Bloomberg Law
Feb. 10, 2023, 9:00 AM

ChatGPT and AI Will Advance Efficiencies in the Legal Industry

Thomas Kearns
Thomas Kearns
Olshan Frome Wolosky
Michael Passarella
Michael Passarella
Olshan Frome Wolosky

The recent release of ChatGPT is another example of artificial intelligence’s use in daily business life. The legal industry is no exception, and will likely experience great impact from use of AI tools like ChatGPT.

High labor costs and need for efficiencies drive this demand. AI tools have the ability to remove a level of drudgery and wasted time for lawyers.

ChatGPT is an online tool released by OpenAI that answers questions posed in plain English—by searching information in a database and creating plain-English, commonsense answers. It’s a kind of search engine that reconciles online results it finds into a coherent (usually) mini-essay.

Some future iteration of a tool like ChatGPT will no doubt be able to create drafts of legal documents. These trends will profoundly affect the practice of law and legal employment, mostly for the good.

Efficient Searches

For example, a lawyer receives a term sheet for a real estate joint venture in the form of a limited liability company. They immediately recognize the structure is similar to an LLC agreement they had done in the past, but they can’t recall when or for which client.

They sift through numerous documents on the document management system, then finally remembers the deal. They find the precedent agreement. That process took about an hour and could easily have produced nothing—only the lawyer’s memory helped.

If an AI tool existed that could search a database of documents, they could have typed in “form of LLC agreement where two managers divide up responsibilities” and the AI tool would have instantaneously identified the precedent and maybe others done by partners that they had no knowledge of.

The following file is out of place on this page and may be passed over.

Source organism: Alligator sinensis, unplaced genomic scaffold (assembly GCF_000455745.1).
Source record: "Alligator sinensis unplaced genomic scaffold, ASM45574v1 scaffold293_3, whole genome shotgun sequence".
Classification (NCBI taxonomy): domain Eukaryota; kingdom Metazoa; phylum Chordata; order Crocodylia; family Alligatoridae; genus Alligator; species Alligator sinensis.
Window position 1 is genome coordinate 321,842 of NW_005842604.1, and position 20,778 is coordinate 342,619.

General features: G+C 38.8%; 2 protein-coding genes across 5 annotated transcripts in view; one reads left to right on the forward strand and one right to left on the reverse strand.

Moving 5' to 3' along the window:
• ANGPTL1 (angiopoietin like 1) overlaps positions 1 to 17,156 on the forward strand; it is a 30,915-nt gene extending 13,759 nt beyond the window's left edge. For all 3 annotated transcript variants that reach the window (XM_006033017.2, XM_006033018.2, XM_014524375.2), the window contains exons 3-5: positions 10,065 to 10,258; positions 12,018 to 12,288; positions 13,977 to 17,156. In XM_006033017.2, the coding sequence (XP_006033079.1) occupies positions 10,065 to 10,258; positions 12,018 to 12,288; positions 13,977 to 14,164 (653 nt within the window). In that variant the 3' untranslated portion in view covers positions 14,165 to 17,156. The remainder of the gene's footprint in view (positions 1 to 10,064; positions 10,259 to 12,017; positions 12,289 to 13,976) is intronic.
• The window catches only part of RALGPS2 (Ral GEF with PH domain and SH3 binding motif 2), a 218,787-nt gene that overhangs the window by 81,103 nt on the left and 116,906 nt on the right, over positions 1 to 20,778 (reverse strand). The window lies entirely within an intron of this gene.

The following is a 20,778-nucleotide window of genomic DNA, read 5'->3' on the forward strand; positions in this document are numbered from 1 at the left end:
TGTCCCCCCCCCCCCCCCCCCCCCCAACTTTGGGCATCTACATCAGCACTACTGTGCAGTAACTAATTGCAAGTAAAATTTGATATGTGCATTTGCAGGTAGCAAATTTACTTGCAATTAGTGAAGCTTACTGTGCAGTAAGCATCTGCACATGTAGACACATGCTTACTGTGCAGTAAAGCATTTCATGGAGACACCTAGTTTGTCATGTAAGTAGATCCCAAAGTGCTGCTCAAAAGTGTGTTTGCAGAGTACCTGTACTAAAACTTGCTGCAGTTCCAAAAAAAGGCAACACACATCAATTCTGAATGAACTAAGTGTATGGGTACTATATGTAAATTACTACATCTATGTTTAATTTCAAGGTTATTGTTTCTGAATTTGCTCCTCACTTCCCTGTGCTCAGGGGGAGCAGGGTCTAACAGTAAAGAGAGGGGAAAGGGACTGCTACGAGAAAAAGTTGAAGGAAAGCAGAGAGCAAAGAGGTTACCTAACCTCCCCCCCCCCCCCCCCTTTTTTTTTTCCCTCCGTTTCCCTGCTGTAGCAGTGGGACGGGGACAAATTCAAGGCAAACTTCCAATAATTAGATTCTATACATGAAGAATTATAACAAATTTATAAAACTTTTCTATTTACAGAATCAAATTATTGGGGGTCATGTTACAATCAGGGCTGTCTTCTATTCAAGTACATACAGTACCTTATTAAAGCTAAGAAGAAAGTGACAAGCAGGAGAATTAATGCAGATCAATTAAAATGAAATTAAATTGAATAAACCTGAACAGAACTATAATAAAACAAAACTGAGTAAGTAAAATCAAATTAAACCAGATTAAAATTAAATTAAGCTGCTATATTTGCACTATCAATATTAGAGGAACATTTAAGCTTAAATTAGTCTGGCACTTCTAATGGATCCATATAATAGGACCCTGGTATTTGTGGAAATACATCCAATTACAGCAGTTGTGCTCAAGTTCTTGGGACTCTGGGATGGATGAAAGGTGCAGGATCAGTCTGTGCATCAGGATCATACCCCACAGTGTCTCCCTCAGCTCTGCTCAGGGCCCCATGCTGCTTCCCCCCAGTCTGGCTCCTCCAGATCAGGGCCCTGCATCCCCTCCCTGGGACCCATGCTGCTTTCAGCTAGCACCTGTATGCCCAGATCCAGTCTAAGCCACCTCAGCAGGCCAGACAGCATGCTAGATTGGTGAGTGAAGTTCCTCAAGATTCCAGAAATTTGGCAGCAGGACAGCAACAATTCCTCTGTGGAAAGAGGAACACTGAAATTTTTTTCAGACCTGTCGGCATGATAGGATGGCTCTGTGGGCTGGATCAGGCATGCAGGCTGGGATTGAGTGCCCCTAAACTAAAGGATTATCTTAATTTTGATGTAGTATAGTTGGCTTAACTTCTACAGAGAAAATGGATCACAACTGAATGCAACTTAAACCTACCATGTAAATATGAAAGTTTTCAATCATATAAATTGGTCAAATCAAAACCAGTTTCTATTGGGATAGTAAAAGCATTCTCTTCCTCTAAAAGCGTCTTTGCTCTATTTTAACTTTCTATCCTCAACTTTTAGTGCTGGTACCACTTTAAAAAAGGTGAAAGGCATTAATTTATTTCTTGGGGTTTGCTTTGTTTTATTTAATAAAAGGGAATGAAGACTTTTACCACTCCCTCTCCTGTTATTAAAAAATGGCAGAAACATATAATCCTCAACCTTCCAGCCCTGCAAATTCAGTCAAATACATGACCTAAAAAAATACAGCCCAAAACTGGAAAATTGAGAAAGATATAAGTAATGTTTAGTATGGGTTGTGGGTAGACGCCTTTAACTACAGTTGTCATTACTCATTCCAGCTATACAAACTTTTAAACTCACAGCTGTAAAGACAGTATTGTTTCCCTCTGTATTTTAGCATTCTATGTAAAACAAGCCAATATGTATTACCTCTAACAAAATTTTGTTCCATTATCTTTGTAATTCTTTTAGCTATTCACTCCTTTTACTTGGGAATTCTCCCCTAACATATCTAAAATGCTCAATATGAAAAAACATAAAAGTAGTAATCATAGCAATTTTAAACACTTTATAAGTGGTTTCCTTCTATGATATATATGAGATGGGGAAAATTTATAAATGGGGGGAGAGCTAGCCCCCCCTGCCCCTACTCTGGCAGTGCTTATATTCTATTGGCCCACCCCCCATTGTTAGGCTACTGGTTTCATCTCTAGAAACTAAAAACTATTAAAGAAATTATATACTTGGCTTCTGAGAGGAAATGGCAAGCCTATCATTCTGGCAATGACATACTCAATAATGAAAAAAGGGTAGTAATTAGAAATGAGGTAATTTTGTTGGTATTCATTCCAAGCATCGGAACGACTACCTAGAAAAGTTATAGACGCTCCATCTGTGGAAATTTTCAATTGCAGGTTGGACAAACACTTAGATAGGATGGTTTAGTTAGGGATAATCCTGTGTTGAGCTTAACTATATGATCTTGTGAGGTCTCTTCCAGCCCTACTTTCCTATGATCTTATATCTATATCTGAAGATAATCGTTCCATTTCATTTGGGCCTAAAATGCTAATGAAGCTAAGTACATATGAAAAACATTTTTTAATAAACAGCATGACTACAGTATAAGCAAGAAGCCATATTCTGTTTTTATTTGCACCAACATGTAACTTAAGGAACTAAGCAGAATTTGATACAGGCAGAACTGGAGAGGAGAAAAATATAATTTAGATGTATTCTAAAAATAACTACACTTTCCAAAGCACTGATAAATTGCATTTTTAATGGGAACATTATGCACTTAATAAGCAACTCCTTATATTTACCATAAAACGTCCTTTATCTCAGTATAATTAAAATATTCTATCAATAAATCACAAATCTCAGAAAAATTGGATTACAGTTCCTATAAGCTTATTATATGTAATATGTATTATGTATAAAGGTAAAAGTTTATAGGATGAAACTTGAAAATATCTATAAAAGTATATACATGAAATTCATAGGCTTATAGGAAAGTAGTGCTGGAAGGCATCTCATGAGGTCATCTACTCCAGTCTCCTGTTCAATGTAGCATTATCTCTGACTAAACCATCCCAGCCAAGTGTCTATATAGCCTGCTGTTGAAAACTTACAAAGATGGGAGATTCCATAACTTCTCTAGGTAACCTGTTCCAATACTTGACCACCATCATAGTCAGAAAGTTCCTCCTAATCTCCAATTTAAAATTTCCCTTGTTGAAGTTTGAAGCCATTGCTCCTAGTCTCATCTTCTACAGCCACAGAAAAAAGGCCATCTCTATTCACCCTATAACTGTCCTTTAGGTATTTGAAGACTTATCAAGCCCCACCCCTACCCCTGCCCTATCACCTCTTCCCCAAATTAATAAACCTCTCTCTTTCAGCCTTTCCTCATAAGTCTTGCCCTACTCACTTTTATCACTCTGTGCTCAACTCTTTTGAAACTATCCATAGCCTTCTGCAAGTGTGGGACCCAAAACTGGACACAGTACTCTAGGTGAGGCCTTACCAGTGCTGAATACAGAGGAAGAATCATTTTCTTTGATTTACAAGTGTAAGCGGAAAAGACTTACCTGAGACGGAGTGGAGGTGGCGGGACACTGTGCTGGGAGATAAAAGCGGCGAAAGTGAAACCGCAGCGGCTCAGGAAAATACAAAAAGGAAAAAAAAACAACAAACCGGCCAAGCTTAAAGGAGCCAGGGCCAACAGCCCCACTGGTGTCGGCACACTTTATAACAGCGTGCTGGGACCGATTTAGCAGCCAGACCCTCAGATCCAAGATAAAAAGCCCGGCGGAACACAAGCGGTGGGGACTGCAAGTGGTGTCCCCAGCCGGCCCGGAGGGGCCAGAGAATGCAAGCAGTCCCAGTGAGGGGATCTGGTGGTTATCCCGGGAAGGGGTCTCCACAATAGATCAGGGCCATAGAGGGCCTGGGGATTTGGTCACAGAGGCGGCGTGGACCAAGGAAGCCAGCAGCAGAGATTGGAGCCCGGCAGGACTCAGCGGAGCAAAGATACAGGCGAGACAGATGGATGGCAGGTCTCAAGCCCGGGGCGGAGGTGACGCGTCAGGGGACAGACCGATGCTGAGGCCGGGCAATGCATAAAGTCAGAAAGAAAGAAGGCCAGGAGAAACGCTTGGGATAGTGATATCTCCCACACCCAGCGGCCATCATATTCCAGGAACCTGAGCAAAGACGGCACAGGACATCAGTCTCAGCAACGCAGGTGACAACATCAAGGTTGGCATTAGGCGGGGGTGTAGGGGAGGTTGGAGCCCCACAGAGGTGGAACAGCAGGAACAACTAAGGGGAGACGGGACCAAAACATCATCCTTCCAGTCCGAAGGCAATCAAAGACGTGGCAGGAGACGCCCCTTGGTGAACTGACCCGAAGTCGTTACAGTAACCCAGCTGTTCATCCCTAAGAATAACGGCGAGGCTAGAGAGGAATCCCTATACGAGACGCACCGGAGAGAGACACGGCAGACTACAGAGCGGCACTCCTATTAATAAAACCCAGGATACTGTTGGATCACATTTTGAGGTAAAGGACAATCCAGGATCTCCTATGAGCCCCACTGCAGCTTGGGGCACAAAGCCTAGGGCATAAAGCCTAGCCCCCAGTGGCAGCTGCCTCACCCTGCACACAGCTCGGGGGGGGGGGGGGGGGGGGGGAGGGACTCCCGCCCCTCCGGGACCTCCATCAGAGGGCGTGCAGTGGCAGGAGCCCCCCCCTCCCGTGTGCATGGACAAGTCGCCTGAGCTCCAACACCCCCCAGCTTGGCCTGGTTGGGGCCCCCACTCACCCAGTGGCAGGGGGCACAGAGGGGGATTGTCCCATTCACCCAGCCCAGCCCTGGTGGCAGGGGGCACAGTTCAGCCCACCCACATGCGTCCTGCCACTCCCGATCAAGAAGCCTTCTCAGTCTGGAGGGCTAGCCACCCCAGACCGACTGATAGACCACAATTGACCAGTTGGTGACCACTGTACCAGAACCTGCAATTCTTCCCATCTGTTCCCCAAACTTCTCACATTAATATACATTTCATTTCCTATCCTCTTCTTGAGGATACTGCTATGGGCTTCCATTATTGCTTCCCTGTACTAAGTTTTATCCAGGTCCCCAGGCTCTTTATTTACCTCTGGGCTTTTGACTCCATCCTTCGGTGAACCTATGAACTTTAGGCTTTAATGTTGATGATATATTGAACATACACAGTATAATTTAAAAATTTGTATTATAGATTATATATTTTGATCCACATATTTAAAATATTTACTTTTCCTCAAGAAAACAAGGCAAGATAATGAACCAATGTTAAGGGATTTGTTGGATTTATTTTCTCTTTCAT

Having a first draft of a complex agreement is hugely beneficial to lawyers and clients. Even if a lawyer charges by the hour, they face business and ethical pressure to keep the bill reasonable. The client then receives a better document, faster.

Employment Impact

In addition to the practice of law, hiring and recruiting talent is critical to firm success. Companies and firms have started turning to AI and other algorithmic decision-making tools to assist with this process. According to a 2022 survey from the Society for Human Resource Management, 25% of employers use some form of AI to support HR-related activities, with another 25% saying they planned to start using or increase use of automation or AI in recruitment and hiring over the next five years.

Some firms have started using questionnaires and other forms to rank or eliminate candidates. Law firms, like all employers, should carefully use and rely on such technology to evaluate potential hires.

The Equal Employment Opportunity Commission reviews potential discriminatory issues from such workplace tools, such as whether certain decision-making algorithms have an adverse or disparate impact on those of a particular race, sex, age, or national origin.

And last month, the EEOC updated its guidance on the Americans with Disabilities Act and use of AI and other tools to assess job applicants and employees.

The agency cautions employers to avoid using any AI that would screen out individuals with a disability who would otherwise be able to perform the essential functions of a position with a reasonable accommodation.

For example, programs that eliminate or punish applicants with gaps in employment might disparately impact women or violate disability law if the break was related to a disability.

As use and sophistication of AI tools increases, law firm leaders should choose experienced, compliant vendors and consultants and otherwise follow law and guidance in this area.

The possibility that AI may help lawyers service a larger cross section of clients efficiently is very appealing. The biggest challenge for law firms will be to create and maintain a database of research and document precedents so when document management vendors add AI to their offerings, the database of approved research and deal documents can be analyzed and culled.

This article does not necessarily reflect the opinion of Bloomberg Industry Group, Inc., the publisher of Bloomberg Law and Bloomberg Tax, or its owners.

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Author Information

Thomas D. Kearns is a partner at Olshan Frome Wolosky in New York.

Michael J. Passarella is a partner at Olshan Frome Wolosky in New York.